Famine-induced wear on Mimbres Black-on-white bowls at the NAN Ranch Ruin.
Many exceptionally scratched and worn Mimbres Black-on-white vessels were found in Room 60 at the NAN Ranch Ruin. In most Mimbres Pueblo contexts, Bray (1982) observed that use wear was greater on unpainted bowls used for everyday utilitarian purposes. The Mimbres Black-on-white vessels from Room 60 would usually have been kept as valuable heirlooms and not scratched and worn by use as were everyday bowls. Shafer and Taylor (1979) attributed the exceptional vessel wear to unusual activities or to the disruption of pottery production so the prized Mimbres Black-on-white vessels were in constant use. The conclusion is consistent with that observed in two Saladoean Pueblo populations of southeastern Arizona, also suffering from drought and subsequent famine, where production of pottery decreased, less pottery was painted, and other labor-saving activities were initiated (Gerald 1976).
The significance of pollen and spores from Room 60 at the NAN Ranch Ruin.
A large fragment of an unpainted flare-rim bowl was on the floor near the doorway of Room 60 at the NAN Ranch ruin but without any exceptional wear to the bowl surfaces. A pollen soil sample (Sample 12) in association with the flare-rim bowl contained the greatest pollen concentration (21.6 grains/cc of soil) of all the 128 soil samples from all 11 rooms (including 12 surface soil samples along a nearby transect) at the NAN Ranch Ruin (Fig. 2) (Pendleton 1993). A total of 200 pollen grains was counted for most samples for all rooms and for the surface soil samples at the ruin. Sixty-seven percent of the pollen grains in Sample 12 were Acacia sp. Six was the average percentage of Acacia sp. for all 12 samples from Room 60. Except for Sample 12, three other samples (1, 4, and 7) from Room 60 contained only Acacia sp. pollen in trace amounts (less than one percent). Five other rooms (7, 12, 46, 49, and 52) contained only trace amounts of Acacia sp. pollen, and only trace amounts of Acacia sp. pollen were found in surface soil samples from a transect near the NAN Ranch Ruin (Pendleton 1993). Unless a soil sample was in direct contact with many Acacia sp. flowers, only trace amounts of Acacia sp. pollen would be extracted from soil samples because Acacia sp. pollen is not wind pollinated but spread by insects from flower to flower. Unfortunately, the species of Acacia sp. pollen in samples in or near the NAN Ranch Ruin could not be determined. Specific details of the procedure used to collect soil for pollen samples during the archeological investigation of the ruin are presented in Shafer (1981) and Shafer and Taylor (1986). The methods used to extract pollen and spores from soil samples from the ruin as well as concepts concerning the significance of pollen concentration are presented in Pendleton (1993) and Pendleton and Pendleton (2007).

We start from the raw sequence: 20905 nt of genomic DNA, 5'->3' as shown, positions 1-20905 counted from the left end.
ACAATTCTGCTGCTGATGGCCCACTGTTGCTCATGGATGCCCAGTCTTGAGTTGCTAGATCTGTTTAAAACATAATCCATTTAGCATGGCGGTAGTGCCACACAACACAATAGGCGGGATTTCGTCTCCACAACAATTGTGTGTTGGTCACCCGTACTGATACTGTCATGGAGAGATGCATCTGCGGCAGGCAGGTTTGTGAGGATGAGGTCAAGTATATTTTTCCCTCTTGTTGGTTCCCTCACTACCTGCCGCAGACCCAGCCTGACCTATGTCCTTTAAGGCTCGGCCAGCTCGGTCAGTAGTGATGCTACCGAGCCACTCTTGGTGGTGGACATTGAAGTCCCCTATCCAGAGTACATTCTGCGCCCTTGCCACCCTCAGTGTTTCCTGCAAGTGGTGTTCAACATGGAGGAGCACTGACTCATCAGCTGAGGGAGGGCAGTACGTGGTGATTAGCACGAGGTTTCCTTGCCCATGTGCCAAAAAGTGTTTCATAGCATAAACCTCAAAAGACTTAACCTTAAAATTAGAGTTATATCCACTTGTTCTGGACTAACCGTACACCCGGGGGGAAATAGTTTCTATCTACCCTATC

In two earlier publications, Pendleton (1998) and Pendleton et al. (2003), described how Tilletia sp. fungal spores were present in extraordinary concentration (Fig. 2) in Sample 12 from Room 60. Tilletia sp. produce rusts, blasts, and smuts in maize. Of the five strains of bacteriological warfare pathogens identified by the U.S. Chemical Warfare Service, one is Tilletia indica, which causes a great loss to maize seedlings with the right environmental conditions (Barnaby 1999). During the drought postulated to have occurred during the occupation of Room 60 at the NAN Ranch Ruin, the weakened maize plants would have been vulnerable to the spread of fungal pathogens (United States Department of Agriculture 2006) and the release of Tilletia sp. spores over the maize fields surrounding the Nan Ranch Ruin. Tilletia sp. fungal spores might have been deposited onto the surface of Acacia sp. plants before to being carried into Room 60 of the NAN Ranch site resulting in their incorporation (with Acacia sp. pollen) into Pollen Sample 12.
Psychotropic and medicinal properties of Acacia sp. flowers (Section 3.3)
The prehistoric inhabitants of the NAN Ranch site might have observed the reactions of animals browsing on Acacia sp. plants. Subsequent experimentation by the inhabitants of the NAN Ranch site might have led to the discovery of various medicinal and psychotropic effects of Acacia sp. plants on humans. Modern researchers have noted a sedative effect treating animals with aqueous and ethanol extracts of the leaves, stems and flowers of A. angustissima (Hammer and Cole 1965). A cache of harvested psychoactive Datura sp. (jimsonweed) seeds has been recovered at the Janss site. Like the NAN Ranch site, the Janss site is a Mimbres adobe pueblo (Yarnell 1959) in the Mimbres Valley of New Mexico. Datura contains many bioactive alkaloids (Luanratana 1982). The Datura sp. seed cache demonstrated that psychoactive activity was probably practiced at the Janss site, and knowledge of the activity might have inspired the NAN Ranch inhabitants to use Acacia sp. in a similar way.